The best strategy is to win
Tue Jun 16 22:17:57 2009
As the right side of each hoplite is covered by the shield of the man on his right, hoplites tend to move as close to that man as possible for the best protection. As Thucydides points out, with thousands of hoplites each seeking maximum protection their lines invariably shift to the right. The Battle of Mantinea began, in typical hoplite fashion, with the facing lines each moving to the right and eventually extending beyond the opponents left flank.
The Spartan commander Agis, ordered the Sciritae on his left to break off and cover the Spartan left flank. Aristocles and Hipponioidas would then move over and fill the gap. This level and complexity of manoeuvre had never before been attempted. Aristocles and Hipponioidas were unable, possibly intentionally, to execute the shift. Many believe that this a brilliant strategy that would have succeeded. I tend to agree with Donald Kagan that such a move was dangerous at best, and likely catastrophic for a hoplite army of the period and that Aristocles and Hipponioidas may well have saved the day for the Spartans.
There are many examples before the Battle of Mantinea where encirclements have lost and forces that are flanked or have gaps have won. Perhaps the best thing in early ancient warfare is not to have the best plan but to be big, brutal and probably most important, don’t have an accident. The Spartans throughout their history rarely seem to win through finely executed battlefield tactics but rather through rigorous training, determination and strong unit cohesion.
I don’t think we can project backward our obsession with carefully formulated plans and precision command control. I don’t think ancient battles were won by finesse, even if historians give them credit for brilliant stratagems. The only real brilliant stratagem is winning. If you win, whatever you did is genius. If you lose, your brilliant plan is forgotten. What we are left with is survivorship bias.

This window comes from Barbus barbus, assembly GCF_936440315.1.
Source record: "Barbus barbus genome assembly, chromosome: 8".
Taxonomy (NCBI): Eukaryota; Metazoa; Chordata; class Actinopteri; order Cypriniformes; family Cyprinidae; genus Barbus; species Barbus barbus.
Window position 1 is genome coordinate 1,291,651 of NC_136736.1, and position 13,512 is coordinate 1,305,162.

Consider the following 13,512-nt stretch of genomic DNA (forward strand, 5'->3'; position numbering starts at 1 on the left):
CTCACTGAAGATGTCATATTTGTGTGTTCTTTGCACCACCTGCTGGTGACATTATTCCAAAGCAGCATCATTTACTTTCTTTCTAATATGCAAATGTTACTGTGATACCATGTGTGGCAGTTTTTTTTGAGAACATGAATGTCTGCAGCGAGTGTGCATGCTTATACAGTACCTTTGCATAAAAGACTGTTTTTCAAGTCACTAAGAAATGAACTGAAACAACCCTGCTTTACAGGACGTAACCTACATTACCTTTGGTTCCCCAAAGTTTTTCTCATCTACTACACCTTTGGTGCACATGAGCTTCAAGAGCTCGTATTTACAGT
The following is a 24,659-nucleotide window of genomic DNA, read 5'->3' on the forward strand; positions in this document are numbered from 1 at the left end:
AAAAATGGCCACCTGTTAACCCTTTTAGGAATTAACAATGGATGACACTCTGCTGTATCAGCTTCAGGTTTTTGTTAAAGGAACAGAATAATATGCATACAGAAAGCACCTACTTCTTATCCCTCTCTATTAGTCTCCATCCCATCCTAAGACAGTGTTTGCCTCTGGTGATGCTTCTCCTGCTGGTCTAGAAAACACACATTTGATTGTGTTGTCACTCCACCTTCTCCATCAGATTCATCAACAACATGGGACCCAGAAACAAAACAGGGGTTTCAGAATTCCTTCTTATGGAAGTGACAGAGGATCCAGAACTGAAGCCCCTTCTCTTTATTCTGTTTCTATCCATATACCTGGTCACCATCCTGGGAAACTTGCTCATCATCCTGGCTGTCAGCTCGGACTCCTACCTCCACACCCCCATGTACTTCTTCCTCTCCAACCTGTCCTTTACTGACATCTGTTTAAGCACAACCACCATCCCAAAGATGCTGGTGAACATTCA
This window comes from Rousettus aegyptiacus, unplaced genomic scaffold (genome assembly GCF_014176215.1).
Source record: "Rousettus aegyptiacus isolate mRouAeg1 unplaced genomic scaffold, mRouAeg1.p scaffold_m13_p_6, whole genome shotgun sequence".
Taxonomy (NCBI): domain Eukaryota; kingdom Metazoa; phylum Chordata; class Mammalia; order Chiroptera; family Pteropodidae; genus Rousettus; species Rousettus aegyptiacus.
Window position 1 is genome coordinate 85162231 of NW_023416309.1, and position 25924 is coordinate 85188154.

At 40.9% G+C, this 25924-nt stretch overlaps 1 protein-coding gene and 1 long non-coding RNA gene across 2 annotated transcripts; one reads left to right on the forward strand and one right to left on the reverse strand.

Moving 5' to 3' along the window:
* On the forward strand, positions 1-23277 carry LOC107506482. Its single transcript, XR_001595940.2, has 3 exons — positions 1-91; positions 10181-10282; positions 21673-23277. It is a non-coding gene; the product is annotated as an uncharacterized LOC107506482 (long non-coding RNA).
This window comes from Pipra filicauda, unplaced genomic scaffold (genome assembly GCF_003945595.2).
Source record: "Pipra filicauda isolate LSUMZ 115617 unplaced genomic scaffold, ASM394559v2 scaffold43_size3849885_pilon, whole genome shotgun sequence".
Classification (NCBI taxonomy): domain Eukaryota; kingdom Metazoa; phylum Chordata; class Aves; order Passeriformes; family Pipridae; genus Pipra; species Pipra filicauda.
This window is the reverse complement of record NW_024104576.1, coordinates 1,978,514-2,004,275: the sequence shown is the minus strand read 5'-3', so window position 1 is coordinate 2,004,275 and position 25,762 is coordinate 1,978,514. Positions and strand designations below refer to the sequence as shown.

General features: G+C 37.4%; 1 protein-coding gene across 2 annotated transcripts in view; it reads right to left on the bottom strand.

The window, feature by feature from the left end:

Thucydides describes the rather elaborate command control structure and we have to keep in mind that the mechanisms for communication are drums, flutes and yelling, not radio or sat phone. It is easy for messages to be confused, misunderstood or late. When it comes right down to it, in a hoplite battle moving straight ahead is probably always the best strategy. It helps to preserve unit cohesion (the way to win) and prevent accidents (the way to lose).
This kind of simplicity has both advantages and disadvantages. The advantage is that you don’t have to be very good to be effective. Small states can build a comparatively large citizen militia and still preserve significant manpower for other economic ends.
The disadvantage, as we see when the Greeks come up against Philip of Macedon, is that it is no match against full time professionals supported by an economy almost entirely oriented toward warfare.